My attitude and mindset changes depending on each individual competition. Some competitions are tune-ups or arenas for me to try out something new before using it in a more important competition. Other competitions are the main goal. Either way, my mindset is generally to try and make my opponent’s experience so miserable that he looks for an out and gives me a submission. I like to keep the pace fast and uncomfortable, constantly attacking, knowing that my opponent won’t be able to keep up. – Josh Hill
It’s not necessary but competition hones you and pushes you to be a better BJJ fighter and coach. i recommend it. I love competing. – Jeff Messina
My mindset is to go out there have fun and do my best. If I accomplish those two things then I will do well. – Darrin Lillian
How has training at your gym, with your training partners, helped you to be the best BJJ’er you can be? What can you personally do to get better?
When you get to the advanced levels of BJJ; your training partners are everything. You can’t be a big fish in a small pond and think you are king of the mat. I train with people that really push me to be my best. Its a great thing when you have a lot of great BJJ guys helping each other out. I visited my coach, Travis Tooke, recently and he always gives me excellent advice. He helps me develop a game plan and gives me things to work on. I feel very lucky to have a great coach and training partners. – Darrin Lillian
Training at my gym (FAA) has helped me to fine tune my techniques through teaching. Also, co-owner Robert Soliz is a great training partner for me and he helps me out with a lot of technical adjustments. I also make time to train with Alvis Solis and the guys at Solis Martial Arts Academy a few times a week in order to get in training with a wider variety of partners – high ranks, bigger or smaller opponents, different styles and body types, etc. Training at SMAA keeps me sharp! – Josh Hill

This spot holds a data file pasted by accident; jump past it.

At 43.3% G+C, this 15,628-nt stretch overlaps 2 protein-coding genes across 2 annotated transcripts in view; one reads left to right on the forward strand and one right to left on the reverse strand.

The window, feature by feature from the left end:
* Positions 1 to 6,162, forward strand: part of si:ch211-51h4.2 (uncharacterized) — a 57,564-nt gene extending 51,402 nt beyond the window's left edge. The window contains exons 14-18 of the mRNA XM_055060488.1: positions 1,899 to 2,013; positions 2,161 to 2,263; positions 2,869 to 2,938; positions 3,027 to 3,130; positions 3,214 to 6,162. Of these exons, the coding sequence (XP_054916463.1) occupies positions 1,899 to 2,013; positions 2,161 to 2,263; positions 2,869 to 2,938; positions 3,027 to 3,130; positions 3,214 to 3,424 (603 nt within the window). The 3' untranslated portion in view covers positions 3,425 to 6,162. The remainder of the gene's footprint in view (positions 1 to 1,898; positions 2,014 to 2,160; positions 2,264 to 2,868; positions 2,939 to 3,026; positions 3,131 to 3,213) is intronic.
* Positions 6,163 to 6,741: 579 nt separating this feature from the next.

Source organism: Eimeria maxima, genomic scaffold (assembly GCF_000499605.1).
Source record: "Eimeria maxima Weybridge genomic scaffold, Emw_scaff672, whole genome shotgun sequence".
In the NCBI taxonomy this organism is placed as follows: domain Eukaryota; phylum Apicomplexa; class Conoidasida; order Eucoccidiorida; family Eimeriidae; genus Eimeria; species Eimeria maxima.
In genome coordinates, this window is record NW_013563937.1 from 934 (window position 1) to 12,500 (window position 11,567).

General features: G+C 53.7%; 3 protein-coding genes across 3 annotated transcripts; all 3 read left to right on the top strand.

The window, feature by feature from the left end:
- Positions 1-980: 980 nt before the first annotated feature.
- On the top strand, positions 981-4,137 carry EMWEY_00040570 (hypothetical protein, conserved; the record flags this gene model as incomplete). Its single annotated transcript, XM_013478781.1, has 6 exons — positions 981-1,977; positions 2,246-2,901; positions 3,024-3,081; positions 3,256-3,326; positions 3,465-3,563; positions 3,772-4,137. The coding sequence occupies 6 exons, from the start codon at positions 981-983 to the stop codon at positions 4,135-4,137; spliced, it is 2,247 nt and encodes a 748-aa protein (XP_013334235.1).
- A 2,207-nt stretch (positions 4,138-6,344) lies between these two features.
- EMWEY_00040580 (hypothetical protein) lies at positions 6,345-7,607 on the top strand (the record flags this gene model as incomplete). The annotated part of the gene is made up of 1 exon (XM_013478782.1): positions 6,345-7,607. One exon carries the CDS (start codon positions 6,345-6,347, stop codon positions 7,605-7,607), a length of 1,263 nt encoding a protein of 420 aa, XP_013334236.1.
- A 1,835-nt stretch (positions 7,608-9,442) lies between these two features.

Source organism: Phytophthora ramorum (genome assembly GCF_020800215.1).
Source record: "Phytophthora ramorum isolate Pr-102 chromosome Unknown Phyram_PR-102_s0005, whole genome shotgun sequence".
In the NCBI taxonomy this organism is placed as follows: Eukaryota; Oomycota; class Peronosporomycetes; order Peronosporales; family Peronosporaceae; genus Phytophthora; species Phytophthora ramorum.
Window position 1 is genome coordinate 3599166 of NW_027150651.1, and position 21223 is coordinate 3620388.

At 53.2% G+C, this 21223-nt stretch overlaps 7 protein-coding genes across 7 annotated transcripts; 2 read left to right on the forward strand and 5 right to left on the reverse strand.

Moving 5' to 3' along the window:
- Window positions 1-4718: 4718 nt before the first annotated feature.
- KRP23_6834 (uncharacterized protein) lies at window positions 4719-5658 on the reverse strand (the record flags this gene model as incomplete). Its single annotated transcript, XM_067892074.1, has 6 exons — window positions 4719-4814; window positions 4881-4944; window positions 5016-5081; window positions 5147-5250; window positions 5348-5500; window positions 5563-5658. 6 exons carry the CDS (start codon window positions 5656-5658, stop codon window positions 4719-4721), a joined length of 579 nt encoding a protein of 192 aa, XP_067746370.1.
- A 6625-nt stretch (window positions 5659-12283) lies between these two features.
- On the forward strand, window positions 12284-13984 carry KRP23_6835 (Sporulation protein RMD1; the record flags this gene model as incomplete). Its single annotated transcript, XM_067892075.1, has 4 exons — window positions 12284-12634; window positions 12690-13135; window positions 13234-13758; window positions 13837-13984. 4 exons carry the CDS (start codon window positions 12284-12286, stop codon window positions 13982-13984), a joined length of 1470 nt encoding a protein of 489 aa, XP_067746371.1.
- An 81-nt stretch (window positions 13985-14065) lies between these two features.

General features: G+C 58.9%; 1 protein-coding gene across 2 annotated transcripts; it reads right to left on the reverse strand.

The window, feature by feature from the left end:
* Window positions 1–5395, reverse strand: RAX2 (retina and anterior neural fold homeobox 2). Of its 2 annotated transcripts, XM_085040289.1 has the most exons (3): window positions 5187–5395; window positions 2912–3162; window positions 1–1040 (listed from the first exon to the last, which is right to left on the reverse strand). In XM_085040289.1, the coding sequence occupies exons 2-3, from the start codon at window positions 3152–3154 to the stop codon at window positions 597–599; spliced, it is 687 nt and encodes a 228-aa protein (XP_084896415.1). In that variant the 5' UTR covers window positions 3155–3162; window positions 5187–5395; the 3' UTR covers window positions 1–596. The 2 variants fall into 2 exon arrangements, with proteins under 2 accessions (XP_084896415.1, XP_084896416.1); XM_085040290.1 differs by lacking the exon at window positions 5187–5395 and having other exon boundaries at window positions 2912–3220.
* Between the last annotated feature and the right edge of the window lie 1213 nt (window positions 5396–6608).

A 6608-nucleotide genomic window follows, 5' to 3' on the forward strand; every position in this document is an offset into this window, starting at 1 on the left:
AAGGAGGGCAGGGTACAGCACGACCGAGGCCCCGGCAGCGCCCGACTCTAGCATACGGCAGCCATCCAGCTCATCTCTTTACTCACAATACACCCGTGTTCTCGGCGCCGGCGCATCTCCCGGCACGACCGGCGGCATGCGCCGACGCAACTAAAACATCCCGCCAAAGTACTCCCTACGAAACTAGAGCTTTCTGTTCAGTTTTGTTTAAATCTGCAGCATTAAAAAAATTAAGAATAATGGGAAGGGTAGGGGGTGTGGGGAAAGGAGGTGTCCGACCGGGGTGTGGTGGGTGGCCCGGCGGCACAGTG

My training partners know exactly when to push me, when to let me coast, and when to make me pay when I screw up a technique. I have a really good bunch of high levels now, and rolling is really fun and competitive…plus being as concussion prone as I am, they also keep me safe. To get better I have been training with the mindset of what I call “predicting the future”. What this means is being able to read the cues that my opponent feeds me and then beat him to the transition…again this is all prep work for the Pan Ams. Plus always working on my conditioning and trying to stay injury free ( a real challenge at 46). – Alvis Solis
My training has been great. I am part of a strong team – BJJ Revolution Team. We are 5x national champions. All the black belts are competitors. We all know each other and train. We have guys like Cyborg Abreu, Tim Maia,Tim Credeur, Clark Gracie, and Joel Tudor, along with many up and coming guys. I’m always pushing my self to get my game tighter. I go to Brazil, have guys come to me etc. always putting my self around others that can push me. – Jeff Messina
I also had the opportunity to ask some of these guys to share some wisdom for BJJ’ers just starting out in the sport. Here are a list of the top tips they shared with me.
10 Tips for Beginner Success in BJJ
- Go to a legit school.
- Show up to class, make some friends, and have fun training.
- Leave your ego at the door.
- Stick it out. Having an ego gets in the way of learning and progressing. When you first start training, it sometimes takes a while for everything to “click”. You keep on losing to the same people and you keep on beating the people that started training after you. If you forget that everyone is progressing together, you get frustrated and want to quit because you don’t feel like you’re learning. Just stick it out and test yourself in competition to see how you do against people outside of your academy and give it some time. Eventually, you’ll be able to wrap your brain around the techniques and you’ll fall back in love with the sport.
- If you wanna learn real BJJ, focus on the gi.
- Don’t try to be an MMA star in 6-months.
- Focus on your technique, take notes if you have to. BJJ isn’t always an upward progression. It’s got both peaks and valleys.
- Compete as regularly as you can.
- Listen to your coach and live a healthy life (on and off the mat).
- Have fun while training – Eat. Sleep. Jiu-Jitsu.
“Train Hard, Stay healthy!” – Mike Calimbas